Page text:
PHOTO PAGE 5
July 25th, 1944
I happened upon this US Signal Corp photo recently. The official Signal Corp stamp states the photo was taken July 25th, 1944 near St. Giles, France. An expert on Signal Corp photos told me that many of the 1:25,000 maps used in the war did not name many of the small French villages. It was common to use a larger village name to place a photo rather than the actual location. There is actually two St. Giles close to where I believe this photo was taken. A St. Giles about 2 miles NE and the famous St. Giles about 4 miles South, south of the St. Lo/Periers Road....the objective of the 119th IR and the 2nd AD on July 26th. Back to the photo...I believe this be the scene of the friendly bombing of Tech 4th Grade Patsy Barbato, Regimental Journal Clerk of the 119th. After Action Reports for the 119th written on Aug. 4th, 44 state that the 119th Regimental C.P. was near the church at le Mesnil Durand. It also states that on July 25th, Technician Fourth Grade Barbato, the regimental journal clerk, was hit by a heavy bomb, and the regimental journal and all maps and overlays in his possession for July 24th and 25th were destroyed. The history to July 24th had already been written, hence is fairly accurate, but the history for the 24th, 25th, and 26th is written largely from memory after a busy week. In Workhorse of the Western Front on page 36 it states 40 of the 133 119th's casualties were sustained near the regimental command group, on the road near le-Mesnil-Durand. In the 119th's official history book on page 22 it states the Regimental CP was at le Mesnil Durand and on page 24 states on that morning (25th) Tech 4th Grade Barbato, the Regimental journal clerk, was hit directly by a heavy bomb. On page 23 of the history it states: Then the bombers, B-17s and B-24s appeared and still heavier flak came up at them. The bombers came, moving south, and with great precision and effectiveness bombed the Regiment around le Mesnil Durand and passed on. Approximately a squadron released their load of medium and heavy bombers. Close inspection of the photo shows maps, map cases, jeep trailer, etc. The stamp identifies the photographer as Lovell of the 165th Signal Company. This same photo can be found in the Center for Military History book, "Breakout and Pursuit". Note also the camouflage net would probably be found at a small command post.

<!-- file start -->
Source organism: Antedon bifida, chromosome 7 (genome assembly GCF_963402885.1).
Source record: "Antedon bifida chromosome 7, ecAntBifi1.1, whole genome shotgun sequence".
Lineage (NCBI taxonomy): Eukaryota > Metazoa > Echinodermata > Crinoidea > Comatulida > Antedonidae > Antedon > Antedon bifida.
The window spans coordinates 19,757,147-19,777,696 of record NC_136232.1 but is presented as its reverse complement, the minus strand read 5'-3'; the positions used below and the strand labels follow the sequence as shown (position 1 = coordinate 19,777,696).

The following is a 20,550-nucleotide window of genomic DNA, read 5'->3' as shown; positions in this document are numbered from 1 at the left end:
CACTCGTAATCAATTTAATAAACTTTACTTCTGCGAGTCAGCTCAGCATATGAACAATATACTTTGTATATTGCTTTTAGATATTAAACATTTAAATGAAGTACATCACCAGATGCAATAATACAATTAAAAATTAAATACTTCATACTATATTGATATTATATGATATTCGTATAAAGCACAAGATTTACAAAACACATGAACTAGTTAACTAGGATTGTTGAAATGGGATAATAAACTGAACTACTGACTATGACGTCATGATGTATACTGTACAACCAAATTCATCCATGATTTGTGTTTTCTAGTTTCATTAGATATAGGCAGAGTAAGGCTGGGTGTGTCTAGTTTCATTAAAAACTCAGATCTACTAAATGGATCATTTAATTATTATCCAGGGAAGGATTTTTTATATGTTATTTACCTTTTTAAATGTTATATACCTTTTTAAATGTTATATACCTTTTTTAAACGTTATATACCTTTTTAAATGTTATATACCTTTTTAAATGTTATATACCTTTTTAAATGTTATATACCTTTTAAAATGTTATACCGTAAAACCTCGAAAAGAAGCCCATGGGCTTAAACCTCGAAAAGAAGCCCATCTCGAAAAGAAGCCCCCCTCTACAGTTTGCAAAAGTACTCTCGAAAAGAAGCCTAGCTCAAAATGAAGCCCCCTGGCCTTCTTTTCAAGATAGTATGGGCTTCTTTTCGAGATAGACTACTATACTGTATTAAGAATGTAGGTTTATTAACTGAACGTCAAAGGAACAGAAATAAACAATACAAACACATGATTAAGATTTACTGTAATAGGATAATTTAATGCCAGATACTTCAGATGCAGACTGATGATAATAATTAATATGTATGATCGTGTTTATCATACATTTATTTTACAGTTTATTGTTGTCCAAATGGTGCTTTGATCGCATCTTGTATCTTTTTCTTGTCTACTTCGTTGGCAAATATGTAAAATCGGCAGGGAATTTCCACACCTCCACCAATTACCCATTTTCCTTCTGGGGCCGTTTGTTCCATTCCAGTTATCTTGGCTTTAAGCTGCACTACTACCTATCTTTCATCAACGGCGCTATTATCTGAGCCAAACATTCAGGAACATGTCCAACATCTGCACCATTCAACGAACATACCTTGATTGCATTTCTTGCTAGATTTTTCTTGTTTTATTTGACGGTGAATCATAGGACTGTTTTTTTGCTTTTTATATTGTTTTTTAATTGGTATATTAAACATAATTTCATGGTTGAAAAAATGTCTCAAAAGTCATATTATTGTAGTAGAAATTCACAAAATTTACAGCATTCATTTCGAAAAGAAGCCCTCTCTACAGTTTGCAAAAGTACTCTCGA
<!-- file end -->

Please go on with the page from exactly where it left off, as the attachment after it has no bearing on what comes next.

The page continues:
Yellow area marks approximate location, I believe, of above photo. Map of action July 15-16.
Map of action 17-19
Map of action 15-20
Map of action 25-27
Photo of destroyed German Mark IV tank on the le Mesnil-Durand road.
Photos of 113th Field Artillery, Battery B taken between June 1944 and Sept. 1945. Special thanks to William (Bill) R. Fuller of West Lafayette, IN. All photos except Gun Crew 4 taken in Normandy. Gun Crew 4 taken in Schloss Oppurg near Possneck in Thuringia, Germany. (Click on Photos of 113th for photo page.)
Link to the
personal history of William Fuller....his 1944 actions and his return trip
in 2005. Chapter include the PDF file of Action in Northern Europe and